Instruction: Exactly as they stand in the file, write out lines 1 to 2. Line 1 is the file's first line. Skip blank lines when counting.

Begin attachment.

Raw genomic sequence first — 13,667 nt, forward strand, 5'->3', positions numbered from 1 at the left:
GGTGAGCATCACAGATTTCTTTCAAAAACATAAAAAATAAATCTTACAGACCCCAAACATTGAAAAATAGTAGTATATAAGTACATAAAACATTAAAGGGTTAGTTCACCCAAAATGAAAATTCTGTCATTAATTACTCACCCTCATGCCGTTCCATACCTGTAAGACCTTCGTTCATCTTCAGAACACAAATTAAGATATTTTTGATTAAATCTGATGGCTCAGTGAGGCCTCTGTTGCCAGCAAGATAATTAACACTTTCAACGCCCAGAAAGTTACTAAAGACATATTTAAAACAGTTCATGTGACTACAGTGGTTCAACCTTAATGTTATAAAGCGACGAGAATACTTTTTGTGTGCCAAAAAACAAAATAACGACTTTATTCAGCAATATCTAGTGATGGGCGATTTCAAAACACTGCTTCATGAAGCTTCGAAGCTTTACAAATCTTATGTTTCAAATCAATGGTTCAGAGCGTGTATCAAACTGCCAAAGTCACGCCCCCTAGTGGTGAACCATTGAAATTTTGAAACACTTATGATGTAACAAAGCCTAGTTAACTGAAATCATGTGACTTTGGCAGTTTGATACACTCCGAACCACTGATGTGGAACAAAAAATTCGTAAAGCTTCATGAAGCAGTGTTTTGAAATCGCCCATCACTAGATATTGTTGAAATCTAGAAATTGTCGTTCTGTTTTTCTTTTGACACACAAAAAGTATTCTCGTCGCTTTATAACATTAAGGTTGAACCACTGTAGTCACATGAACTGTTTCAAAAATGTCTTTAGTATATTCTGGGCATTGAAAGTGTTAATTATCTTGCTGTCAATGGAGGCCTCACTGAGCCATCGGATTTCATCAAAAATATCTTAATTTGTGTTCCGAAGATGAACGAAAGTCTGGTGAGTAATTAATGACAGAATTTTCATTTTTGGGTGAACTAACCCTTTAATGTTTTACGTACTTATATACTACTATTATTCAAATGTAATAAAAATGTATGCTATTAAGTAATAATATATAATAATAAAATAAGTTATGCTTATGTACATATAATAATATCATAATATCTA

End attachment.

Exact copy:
Raw genomic sequence first — 13,667 nt, forward strand, 5'->3', positions numbered from 1 at the left:
GGTGAGCATCACAGATTTCTTTCAAAAACATAAAAAATAAATCTTACAGACCCCAAACATTGAAAAATAGTAGTATATAAGTACATAAAACATTAAAGGGTTAGTTCACCCAAAATGAAAATTCTGTCATTAATTACTCACCCTCATGCCGTTCCATACCTGTAAGACCTTCGTTCATCTTCAGAACACAAATTAAGATATTTTTGATTAAATCTGATGGCTCAGTGAGGCCTCTGTTGCCAGCAAGATAATTAACACTTTCAACGCCCAGAAAGTTACTAAAGACATATTTAAAACAGTTCATGTGACTACAGTGGTTCAACCTTAATGTTATAAAGCGACGAGAATACTTTTTGTGTGCCAAAAAACAAAATAACGACTTTATTCAGCAATATCTAGTGATGGGCGATTTCAAAACACTGCTTCATGAAGCTTCGAAGCTTTACAAATCTTATGTTTCAAATCAATGGTTCAGAGCGTGTATCAAACTGCCAAAGTCACGCCCCCTAGTGGTGAACCATTGAAATTTTGAAACACTTATGATGTAACAAAGCCTAGTTAACTGAAATCATGTGACTTTGGCAGTTTGATACACTCCGAACCACTGATGTGGAACAAAAAATTCGTAAAGCTTCATGAAGCAGTGTTTTGAAATCGCCCATCACTAGATATTGTTGAAATCTAGAAATTGTCGTTCTGTTTTTCTTTTGACACACAAAAAGTATTCTCGTCGCTTTATAACATTAAGGTTGAACCACTGTAGTCACATGAACTGTTTCAAAAATGTCTTTAGTATATTCTGGGCATTGAAAGTGTTAATTATCTTGCTGTCAATGGAGGCCTCACTGAGCCATCGGATTTCATCAAAAATATCTTAATTTGTGTTCCGAAGATGAACGAAAGTCTGGTGAGTAATTAATGACAGAATTTTCATTTTTGGGTGAACTAACCCTTTAATGTTTTACGTACTTATATACTACTATTATTCAAATGTAATAAAAATGTATGCTATTAAGTAATAATATATAATAATAAAATAAGTTATGCTTATGTACATATAATAATATCATAATATCTA